- Percunatele, another Slavic people’s goddess of thunder
- Perkun Tete, Balkan goddess of lightning and thunder
- Siris, ancient Babylonian goddess of rain clouds
- Tempestas, ancient Roman goddess of rain storm
- Tien Mu, Chinese goddess of lightning
- Tsetse, Zaire goddess of lightning
- Tu-le’tar, Finnish goddess of the wind
- Veja Mate, Latvian goddess of the wind
- Wakwiyo, Tewa giddess of the wind
- Whaitiri, Maori goddess of thunder
- Xiu Wenyin, Taoist Chinese goddess of thunder
All of which soon engendered its own stock of unique customs and stories.
For instance, it was decided that initiates into the new cult of the Rain-mother would be sprinkled with water, rather than immersed in it.
And that mesmerizing rainbow? Why, many people came to think of it as some spectacular bridge that actually connected this, well, now ever so lowly place with the Great Mother’s real realm in the sky.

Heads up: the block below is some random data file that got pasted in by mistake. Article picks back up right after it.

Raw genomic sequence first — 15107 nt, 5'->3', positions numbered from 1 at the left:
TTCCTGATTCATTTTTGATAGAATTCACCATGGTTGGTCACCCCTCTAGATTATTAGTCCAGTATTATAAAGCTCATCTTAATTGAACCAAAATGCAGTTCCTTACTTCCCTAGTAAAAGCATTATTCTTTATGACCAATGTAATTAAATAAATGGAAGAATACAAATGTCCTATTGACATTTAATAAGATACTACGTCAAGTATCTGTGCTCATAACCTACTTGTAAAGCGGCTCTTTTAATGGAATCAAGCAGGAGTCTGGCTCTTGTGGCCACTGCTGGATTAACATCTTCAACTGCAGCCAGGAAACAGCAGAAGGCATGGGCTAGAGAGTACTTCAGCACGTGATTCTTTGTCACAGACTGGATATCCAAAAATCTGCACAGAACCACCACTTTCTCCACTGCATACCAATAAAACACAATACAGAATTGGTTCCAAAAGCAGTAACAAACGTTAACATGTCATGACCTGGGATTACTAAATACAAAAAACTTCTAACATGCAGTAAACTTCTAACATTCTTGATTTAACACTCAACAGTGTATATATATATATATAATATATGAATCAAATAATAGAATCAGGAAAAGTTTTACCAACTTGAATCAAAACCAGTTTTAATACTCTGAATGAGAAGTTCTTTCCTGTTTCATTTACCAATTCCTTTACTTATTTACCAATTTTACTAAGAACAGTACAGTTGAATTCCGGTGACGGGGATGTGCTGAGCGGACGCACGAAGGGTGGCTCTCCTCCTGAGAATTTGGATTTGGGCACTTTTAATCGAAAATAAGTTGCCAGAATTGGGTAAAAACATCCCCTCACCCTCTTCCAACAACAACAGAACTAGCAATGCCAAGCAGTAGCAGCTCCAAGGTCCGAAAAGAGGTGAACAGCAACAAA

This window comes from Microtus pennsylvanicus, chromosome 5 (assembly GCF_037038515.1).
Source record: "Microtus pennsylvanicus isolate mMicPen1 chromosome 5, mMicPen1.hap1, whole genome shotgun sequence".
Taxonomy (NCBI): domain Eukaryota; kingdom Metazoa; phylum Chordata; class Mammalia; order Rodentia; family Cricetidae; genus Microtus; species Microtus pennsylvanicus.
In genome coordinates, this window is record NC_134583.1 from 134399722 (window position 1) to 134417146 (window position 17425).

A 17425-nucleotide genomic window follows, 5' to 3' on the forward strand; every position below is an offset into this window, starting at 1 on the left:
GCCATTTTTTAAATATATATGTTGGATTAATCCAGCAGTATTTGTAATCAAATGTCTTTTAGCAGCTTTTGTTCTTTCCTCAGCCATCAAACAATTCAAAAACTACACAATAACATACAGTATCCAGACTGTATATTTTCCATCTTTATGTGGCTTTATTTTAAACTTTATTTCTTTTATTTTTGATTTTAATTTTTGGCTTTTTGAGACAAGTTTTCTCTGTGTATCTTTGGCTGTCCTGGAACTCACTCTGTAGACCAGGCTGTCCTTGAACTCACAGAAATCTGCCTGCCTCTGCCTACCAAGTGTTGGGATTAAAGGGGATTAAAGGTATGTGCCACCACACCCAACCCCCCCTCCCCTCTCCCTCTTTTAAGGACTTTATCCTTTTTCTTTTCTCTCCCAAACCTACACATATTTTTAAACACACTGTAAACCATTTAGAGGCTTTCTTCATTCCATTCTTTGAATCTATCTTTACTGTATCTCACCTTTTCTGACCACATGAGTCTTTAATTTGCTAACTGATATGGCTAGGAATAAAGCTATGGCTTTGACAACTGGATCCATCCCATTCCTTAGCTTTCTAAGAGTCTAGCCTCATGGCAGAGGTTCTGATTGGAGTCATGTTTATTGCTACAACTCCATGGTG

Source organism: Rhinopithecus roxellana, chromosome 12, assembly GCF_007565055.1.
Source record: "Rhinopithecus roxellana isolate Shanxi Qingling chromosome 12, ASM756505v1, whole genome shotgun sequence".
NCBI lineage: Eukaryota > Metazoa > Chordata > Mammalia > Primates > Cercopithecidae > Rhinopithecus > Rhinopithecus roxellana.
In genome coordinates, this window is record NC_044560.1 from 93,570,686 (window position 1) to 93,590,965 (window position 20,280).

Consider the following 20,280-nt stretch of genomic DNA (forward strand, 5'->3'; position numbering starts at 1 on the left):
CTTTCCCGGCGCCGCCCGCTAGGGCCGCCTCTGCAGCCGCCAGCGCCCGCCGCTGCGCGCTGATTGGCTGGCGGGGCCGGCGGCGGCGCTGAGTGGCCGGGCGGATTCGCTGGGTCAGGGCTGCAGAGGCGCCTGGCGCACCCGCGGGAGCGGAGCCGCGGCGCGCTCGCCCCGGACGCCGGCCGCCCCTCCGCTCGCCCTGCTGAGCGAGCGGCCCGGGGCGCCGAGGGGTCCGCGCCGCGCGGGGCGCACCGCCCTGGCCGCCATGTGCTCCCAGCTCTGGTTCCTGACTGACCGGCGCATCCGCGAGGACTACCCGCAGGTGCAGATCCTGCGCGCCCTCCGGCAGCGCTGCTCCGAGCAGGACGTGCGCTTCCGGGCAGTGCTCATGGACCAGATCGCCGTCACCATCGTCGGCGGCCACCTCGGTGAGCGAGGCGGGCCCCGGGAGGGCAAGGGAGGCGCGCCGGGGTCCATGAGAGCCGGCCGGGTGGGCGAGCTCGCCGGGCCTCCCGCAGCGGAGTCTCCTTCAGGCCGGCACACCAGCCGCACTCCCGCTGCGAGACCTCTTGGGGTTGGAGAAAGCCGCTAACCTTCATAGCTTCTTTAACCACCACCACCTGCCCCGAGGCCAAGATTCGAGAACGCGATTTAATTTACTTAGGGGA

In fact, some people appear to have gotten a story going that it was down this very span that the Ultimate One in her newly revealed aspect as the rain actually delivered her great, liquid treasure—quite as into some pot faithfully set up by all her thirsty children down at this end, you know?
Of course, as the long-established symbol of fertility, the Serpent claimed that the rain was simply one of its forms and tried to claim the rainbow as its own symbol up there—causing many people to suddenly start speaking of the ‘Rainbow Serpent’.
But others dared to point out that the wind moving the rain-clouds all about was what actually initiated the whole fertilizing process; hence Our Lady of the Wind should be viewed as the real Ultimate One, they argued most vociferously.